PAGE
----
The present study examines whether the Promoting Alternative THinking Strategies (PATHS) curriculum has an ameliorating effect on internalizing symptoms among 68 low-income and maltreated participants between the ages of 7 and 11. Participants attended a six-week after school program, which implemented the PATHS curriculum. Pre and post measures were obtained and a repeated measures design was used to analyze all participants across three measures of anxiety, depression, and self-esteem. Results indicated that participants did not report clinical significant levels of anxiety, but that those children whose parents had 11 years or more of education reported significantly lower levels of anxiety after participating in the PATHS curriculum. This is in contrast to those children whose parents did not obtain 11 years of education, who did not report lowered levels of anxiety after participating in the PATHS curriculum. Participants' reports did show clinically significant levels of depression both before and after completing the PATHS curriculum, and demonstrated statistically significantly higher levels of self-reported depression after completing the PATHS curriculum. Girls tended to report a higher level of depression, but no interaction was found between genders. Participants reported a clinically significant level of Negative Self-Esteem as well, and did not show improvement after completing the PATHS curriculum.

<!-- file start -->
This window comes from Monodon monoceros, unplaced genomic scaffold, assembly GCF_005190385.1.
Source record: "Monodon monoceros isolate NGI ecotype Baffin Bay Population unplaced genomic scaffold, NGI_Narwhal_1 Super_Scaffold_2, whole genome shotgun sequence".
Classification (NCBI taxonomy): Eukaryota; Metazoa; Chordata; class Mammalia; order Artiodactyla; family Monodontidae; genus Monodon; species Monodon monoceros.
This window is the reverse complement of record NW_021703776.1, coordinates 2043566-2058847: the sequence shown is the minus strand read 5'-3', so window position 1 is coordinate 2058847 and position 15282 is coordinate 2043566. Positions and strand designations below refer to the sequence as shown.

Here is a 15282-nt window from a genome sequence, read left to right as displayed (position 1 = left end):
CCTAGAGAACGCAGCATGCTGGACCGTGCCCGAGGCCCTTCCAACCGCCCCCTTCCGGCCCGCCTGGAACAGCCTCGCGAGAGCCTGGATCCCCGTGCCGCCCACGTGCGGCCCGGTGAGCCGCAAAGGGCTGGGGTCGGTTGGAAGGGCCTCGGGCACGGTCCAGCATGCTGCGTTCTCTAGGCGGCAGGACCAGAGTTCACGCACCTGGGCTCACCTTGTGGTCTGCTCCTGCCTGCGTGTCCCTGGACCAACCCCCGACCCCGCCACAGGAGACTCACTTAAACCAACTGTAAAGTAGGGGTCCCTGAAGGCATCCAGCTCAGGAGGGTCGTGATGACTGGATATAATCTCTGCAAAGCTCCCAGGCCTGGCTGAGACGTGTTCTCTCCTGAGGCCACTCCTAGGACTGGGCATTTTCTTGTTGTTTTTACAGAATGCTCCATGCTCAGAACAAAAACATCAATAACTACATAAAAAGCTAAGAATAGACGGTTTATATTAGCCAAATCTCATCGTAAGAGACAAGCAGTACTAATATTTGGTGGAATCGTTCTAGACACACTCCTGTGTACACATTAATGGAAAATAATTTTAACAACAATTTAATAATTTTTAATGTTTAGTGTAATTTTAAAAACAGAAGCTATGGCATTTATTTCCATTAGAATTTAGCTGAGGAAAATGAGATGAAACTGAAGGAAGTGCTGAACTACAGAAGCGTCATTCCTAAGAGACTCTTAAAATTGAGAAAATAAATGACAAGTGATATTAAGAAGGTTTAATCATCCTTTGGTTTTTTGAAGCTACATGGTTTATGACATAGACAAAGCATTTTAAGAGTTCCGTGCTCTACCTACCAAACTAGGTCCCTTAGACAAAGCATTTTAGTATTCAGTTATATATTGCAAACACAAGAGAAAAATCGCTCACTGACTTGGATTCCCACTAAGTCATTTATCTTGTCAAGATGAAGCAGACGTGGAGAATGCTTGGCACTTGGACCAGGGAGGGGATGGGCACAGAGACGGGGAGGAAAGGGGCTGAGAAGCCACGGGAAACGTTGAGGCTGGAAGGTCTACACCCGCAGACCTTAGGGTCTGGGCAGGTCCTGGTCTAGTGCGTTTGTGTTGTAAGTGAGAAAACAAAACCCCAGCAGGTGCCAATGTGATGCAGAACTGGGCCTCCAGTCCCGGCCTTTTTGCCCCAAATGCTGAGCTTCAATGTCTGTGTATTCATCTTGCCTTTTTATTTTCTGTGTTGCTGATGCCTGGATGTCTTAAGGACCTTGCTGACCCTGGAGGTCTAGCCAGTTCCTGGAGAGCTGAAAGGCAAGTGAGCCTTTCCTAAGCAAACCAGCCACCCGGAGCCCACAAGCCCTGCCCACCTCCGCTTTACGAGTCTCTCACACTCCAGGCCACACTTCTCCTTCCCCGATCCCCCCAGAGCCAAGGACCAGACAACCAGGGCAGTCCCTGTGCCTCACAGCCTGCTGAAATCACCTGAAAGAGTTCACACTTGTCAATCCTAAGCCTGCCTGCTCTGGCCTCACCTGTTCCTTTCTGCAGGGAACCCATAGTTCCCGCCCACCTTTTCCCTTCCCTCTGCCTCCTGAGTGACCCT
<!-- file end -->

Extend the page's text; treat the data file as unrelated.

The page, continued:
Library of Congress Subject Headings
Depression in children--Testing; Self-esteem in children--Testing; Anxiety in children--Testing; Abused children--Psychology; Curriculum evaluation
Department, Program, or Center
Department of Psychology (CLA)
Raynor, Elizabeth, "The Effect of the Promoting Alternative Thinking Strategies curriculum on internalizing symptoms in both a maltreated and non-maltreated sample" (2012). Thesis. Rochester Institute of Technology. Accessed from
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